Review: Spider-Man: Far from Home
The mad cow disease style raving that the Marvel Cinematic Universe manages to inspire is aggressively impressive and moderately scary. It’s not my cup of tea, and I say that before going into many of the Marvel films I end up enjoying. Spider-Man: Far from Home was an interesting movie for me, having not fully enjoyed a Marvel movie since Guardians of the Galaxy Vol. 2, my disappointment had turned to frustration. But a sequel to a very solid Spider-Man: Homecoming featuring one of the few comic villains I fully know of? Sign me right up, and it was a real, web-slinging blast.
Tom Holland thankfully returns to the Peter Parker/Spider-Man role and is well suited once more. After a few movies of experience behind him, he feels like he’s finally found his footing. His performance flows much better than in Homecoming, and it’s nice to see where the character is going and it’s one of the only Marvel characters currently that I’d say I’m interested in. Far from Home sees the friendly neighbourhood Spider-Man take on the Eternals with the aid of one Quentin Beck, known more commonly as Mysterio.
My interest in Mysterio comes from way back when the fourth Spider-Man movie in the Raimi trilogy was announced. A project that never came into fruition, I later discovered Bruce Campbell was meant to play Mysterio in some sort of supporting role. But to see one of my favourite villains on the big screen would’ve been pretty fun, so it’s nice to see that Far from Home has finally taken the plunge and cast Jake Gyllenhaal in one of his few, enjoyable film roles. I didn’t care much for his work in Donnie Darko, Nightcrawler or Velvet Buzzsaw, so it’s nice to see that Far from Home has convinced me he can give a solid enough performance.
He and Holland pretty much carry the entire film. There are some superb shots throughout akin to that of the nightmare sequences that the villainous Scarecrow of Batman and D.C. notoriety would throw at us. These scenes are definitely the highlighting points of the movie, full of twisted imagery and a certainly enjoyable change in pace from the regular superhero shlock. The dynamic between Mysterio and Spider-Man is fun and some of the best stuff I’ve seen in a superhero movie since the father and son dynamic in Guardians of the Galaxy Vol. 2.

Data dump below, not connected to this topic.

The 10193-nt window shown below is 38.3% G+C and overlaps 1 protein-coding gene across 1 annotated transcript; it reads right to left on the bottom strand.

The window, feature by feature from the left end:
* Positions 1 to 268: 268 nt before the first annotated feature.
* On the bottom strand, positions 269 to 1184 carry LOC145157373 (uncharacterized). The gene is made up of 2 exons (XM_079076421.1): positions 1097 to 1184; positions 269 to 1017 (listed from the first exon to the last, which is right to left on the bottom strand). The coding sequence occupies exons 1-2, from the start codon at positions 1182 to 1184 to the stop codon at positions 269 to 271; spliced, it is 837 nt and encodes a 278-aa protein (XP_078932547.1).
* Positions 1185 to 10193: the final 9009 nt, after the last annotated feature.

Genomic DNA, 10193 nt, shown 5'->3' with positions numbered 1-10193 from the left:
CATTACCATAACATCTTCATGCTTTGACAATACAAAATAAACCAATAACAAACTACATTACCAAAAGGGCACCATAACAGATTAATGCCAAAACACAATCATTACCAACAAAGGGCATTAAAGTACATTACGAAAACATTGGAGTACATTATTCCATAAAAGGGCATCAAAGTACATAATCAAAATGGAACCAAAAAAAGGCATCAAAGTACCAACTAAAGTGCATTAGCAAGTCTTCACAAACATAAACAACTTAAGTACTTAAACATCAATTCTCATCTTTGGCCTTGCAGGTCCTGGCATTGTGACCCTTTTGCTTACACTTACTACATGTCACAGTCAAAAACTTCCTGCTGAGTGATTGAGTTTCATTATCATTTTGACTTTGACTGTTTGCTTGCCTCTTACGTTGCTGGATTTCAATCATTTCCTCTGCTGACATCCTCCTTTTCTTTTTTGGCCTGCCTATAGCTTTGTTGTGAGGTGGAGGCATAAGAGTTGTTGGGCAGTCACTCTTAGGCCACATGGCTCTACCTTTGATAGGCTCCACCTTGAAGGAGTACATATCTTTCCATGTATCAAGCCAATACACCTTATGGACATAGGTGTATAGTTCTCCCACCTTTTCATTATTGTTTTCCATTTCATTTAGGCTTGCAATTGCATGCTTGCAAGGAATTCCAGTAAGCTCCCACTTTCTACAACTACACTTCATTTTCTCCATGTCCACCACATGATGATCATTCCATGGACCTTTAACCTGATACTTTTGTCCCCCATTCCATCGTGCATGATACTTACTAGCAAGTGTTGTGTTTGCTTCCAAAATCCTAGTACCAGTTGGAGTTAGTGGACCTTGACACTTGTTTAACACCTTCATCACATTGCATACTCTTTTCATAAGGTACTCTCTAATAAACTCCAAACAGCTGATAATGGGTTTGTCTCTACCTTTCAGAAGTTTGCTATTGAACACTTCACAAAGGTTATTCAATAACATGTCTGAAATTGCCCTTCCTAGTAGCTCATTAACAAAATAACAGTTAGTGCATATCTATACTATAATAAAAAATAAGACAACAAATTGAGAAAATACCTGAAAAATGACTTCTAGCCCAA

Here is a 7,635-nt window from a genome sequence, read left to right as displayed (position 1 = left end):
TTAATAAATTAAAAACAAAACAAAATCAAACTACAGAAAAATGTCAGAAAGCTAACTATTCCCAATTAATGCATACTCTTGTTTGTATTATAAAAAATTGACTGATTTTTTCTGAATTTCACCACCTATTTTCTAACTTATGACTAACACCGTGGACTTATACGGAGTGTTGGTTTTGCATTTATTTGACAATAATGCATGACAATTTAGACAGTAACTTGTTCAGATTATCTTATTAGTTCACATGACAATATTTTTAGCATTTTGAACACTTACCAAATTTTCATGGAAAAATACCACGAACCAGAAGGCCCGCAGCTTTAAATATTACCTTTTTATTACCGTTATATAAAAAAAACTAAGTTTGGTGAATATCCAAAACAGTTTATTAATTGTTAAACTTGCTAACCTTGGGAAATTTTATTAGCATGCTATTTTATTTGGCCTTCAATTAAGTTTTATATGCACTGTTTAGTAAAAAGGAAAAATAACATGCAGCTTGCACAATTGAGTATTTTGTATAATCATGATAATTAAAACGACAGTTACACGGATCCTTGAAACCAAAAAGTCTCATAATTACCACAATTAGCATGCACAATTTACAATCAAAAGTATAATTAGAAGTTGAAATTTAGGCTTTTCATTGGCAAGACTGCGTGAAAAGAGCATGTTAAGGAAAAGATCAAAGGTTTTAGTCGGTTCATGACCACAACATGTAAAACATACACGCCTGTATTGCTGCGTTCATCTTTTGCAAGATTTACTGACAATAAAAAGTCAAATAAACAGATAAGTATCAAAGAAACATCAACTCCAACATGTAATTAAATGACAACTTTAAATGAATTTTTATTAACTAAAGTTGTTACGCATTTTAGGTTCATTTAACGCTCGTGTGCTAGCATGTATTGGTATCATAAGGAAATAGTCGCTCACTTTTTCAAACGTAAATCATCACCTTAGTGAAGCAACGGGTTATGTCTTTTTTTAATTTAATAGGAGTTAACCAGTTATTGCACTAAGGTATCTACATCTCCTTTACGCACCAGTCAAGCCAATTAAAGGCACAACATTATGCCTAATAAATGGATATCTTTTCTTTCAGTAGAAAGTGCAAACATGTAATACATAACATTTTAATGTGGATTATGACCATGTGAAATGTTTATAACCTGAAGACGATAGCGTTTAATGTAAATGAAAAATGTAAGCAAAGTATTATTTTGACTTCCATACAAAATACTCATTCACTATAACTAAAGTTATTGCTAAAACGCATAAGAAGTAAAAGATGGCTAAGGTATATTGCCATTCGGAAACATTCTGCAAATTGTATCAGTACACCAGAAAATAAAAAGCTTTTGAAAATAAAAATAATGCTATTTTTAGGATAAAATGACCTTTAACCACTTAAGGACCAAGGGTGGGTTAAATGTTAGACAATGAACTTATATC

But even with these prominent performances, Spider-Man: Far from Home suffers the same issues that nearly every Marvel film suffers from. The occasional cheesy line of dialogue does stick out here and there, but my main problem is the unfulfilling direction. Yes, the CGI looks pretty, but it has done since 2008 and the effect of these scenes has really worn thin. It becomes more an obstacle than a spectacle, especially when the side-villains aren’t really all that interesting and are just bland monsters ripped out of the nearest low budget horror film. Still, it’s not as if people will remember these villains, it’s hard to remember much from any Marvel film these days.
It’s quite plausible then that the memory of the average Marvel fan is on an equal playing field with a lemon or a slightly self-aware blade of grass. The constant reminders and links to Avengers: Endgame, a film that released a mere few months ago is almost pace breaking, reminding us frequently of why Spider-Man is so upset. If it weren’t for a great Tom Holland performance it would’ve been a real slog to get through these scenes.
A fine piece of film for fans of the series, they’ll lap it up like it’s the last supper, but even to cinema fans with their heads screwed tightly on and the fun restraints clipped in, Spider-Man: Far from Home is still a solid enough time, one with faults and screws loose, but an enjoyable way to spend two hours. Is it a return to form for the Marvel Cinematic Universe? Has it plucked my interest once more? No. But at least the unstoppable conveyer belt that mass-releases these films three times a year can occasionally turn out a product that doesn’t look bloated or malnourished.